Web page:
The North Water follows Irish surgeon Patrick Sumner on board an ill-fated whaler outfitted with murderers and corruptibles in 1857. Sumner himself has a tormented past and is using The Voyager to flee from his sins. Little does he know that worse things are aboard the ship than he could have ever faced on land. When all other whalers are heading south to chase their quarry, The Voyager heads farther north, into pack ice and madness.

There are no bonny, sea-weathered blokes having a gam in this book. This story is all murderous plotting and barbarism. Based on the true accounts I've read from actual whalers, McGuire's fiction isn't far off the mark.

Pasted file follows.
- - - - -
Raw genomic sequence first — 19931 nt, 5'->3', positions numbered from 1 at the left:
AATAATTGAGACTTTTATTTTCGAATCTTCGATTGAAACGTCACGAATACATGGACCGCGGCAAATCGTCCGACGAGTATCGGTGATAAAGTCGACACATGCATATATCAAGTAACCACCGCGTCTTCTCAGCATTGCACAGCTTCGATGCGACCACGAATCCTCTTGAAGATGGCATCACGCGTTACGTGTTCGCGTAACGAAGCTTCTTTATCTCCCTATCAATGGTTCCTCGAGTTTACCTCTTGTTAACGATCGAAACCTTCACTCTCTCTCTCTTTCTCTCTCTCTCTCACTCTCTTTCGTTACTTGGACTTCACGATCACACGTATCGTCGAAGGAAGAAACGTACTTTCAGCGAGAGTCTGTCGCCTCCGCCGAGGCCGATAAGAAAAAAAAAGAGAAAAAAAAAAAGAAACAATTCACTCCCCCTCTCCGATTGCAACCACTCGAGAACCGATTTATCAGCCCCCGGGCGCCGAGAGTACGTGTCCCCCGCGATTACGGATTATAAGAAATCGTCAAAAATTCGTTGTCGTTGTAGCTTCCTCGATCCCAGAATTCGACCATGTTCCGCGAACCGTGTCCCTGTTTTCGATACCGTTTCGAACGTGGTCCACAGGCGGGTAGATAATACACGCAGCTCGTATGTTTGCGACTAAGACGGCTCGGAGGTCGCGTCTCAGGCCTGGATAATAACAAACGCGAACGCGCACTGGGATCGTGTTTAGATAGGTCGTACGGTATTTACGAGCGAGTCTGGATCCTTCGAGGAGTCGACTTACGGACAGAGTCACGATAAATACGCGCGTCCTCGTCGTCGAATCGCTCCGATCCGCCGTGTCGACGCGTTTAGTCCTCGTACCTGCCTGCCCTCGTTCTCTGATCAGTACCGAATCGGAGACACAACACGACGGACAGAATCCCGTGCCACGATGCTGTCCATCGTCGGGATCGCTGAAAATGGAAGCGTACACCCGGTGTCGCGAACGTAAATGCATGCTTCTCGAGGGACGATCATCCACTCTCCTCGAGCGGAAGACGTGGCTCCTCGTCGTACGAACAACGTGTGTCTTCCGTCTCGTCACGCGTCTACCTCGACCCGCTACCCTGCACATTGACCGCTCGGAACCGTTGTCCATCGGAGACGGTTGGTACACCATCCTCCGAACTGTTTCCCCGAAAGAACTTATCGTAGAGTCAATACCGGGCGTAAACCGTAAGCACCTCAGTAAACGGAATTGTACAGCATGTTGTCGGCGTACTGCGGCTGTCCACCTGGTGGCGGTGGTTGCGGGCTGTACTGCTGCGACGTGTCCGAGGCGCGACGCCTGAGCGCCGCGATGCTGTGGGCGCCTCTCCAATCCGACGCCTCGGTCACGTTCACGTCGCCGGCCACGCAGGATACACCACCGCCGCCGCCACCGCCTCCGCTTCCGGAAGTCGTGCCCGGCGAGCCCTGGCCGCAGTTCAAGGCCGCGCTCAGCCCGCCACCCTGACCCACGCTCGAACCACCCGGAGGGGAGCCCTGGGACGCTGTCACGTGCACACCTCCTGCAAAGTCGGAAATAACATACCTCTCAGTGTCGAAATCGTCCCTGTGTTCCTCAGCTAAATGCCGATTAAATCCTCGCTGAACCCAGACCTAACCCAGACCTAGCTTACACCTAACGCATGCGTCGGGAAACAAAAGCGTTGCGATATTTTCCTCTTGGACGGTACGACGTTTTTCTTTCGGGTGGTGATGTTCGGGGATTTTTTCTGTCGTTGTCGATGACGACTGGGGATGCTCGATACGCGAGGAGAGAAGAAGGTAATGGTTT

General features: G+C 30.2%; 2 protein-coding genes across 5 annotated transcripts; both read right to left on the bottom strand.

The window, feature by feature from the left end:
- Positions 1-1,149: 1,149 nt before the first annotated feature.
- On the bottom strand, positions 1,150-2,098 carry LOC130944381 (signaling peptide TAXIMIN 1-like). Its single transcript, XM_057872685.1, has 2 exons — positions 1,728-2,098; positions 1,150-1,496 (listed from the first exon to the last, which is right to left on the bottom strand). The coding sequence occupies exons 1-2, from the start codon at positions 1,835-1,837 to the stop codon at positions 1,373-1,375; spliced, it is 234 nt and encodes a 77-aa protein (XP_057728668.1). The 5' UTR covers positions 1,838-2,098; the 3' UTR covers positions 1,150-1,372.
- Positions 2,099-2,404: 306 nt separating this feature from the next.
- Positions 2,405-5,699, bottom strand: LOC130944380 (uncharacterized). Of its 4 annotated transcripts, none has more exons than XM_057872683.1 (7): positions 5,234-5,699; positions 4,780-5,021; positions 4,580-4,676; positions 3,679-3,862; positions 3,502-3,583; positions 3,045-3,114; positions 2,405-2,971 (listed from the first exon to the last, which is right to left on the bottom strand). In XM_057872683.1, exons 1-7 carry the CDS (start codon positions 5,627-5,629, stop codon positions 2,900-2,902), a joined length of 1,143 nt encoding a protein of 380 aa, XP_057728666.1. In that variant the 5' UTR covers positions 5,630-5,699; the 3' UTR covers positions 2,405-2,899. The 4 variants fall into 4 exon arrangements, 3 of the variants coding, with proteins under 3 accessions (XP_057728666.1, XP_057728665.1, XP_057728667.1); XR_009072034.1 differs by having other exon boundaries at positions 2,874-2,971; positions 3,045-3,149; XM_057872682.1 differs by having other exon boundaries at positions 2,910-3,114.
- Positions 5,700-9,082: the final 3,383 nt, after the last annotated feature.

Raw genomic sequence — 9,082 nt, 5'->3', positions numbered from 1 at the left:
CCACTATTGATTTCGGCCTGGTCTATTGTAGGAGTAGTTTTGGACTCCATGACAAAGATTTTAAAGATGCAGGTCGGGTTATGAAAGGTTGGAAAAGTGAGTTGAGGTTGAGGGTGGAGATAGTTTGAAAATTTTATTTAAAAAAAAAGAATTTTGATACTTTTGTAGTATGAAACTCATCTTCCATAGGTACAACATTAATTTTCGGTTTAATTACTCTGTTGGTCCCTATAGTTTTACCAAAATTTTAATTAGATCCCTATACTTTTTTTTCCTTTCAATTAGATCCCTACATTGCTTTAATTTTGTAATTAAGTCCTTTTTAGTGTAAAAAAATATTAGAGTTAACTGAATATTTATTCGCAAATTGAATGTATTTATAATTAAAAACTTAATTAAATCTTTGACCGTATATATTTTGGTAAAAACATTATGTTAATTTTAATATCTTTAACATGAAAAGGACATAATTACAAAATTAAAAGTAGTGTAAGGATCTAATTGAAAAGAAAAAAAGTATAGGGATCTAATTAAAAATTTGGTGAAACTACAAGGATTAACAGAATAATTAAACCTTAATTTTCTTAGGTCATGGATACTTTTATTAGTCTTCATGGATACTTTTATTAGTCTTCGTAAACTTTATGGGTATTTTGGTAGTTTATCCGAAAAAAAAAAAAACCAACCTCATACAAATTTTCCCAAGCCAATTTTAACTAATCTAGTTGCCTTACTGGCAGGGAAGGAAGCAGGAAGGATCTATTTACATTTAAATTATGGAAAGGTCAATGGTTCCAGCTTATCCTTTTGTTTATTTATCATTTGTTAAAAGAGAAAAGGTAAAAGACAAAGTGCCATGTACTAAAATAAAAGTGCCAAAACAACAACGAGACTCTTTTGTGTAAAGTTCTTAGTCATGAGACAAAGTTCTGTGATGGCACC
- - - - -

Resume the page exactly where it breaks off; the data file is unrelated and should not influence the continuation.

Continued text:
At less than 300 pages, The North Water is a quick read, but the pacing is, at times, too inconsistent. In some parts I was just starting to feel the desperation, the isolation, the grueling, unfathomable cold, and McGuire moved on. I wanted more story with Sumner's bear hunt and more time with the Yaks, but I was also content that McGuire didn't linger too long. I'm not one to advocate filler, so I appreciate that McGuire kept the story moving. The descriptions of the grime, the tortuous ship, the starvation and deprivation are impressive. The environment on The Voyager is all viscera, excreta, and blood. This may sound gruesome, but it couldn't have been better. His word choice is enviable. I found myself highlighting single words in order to later applaud their specificity. I think my vocabulary increased seven-fold.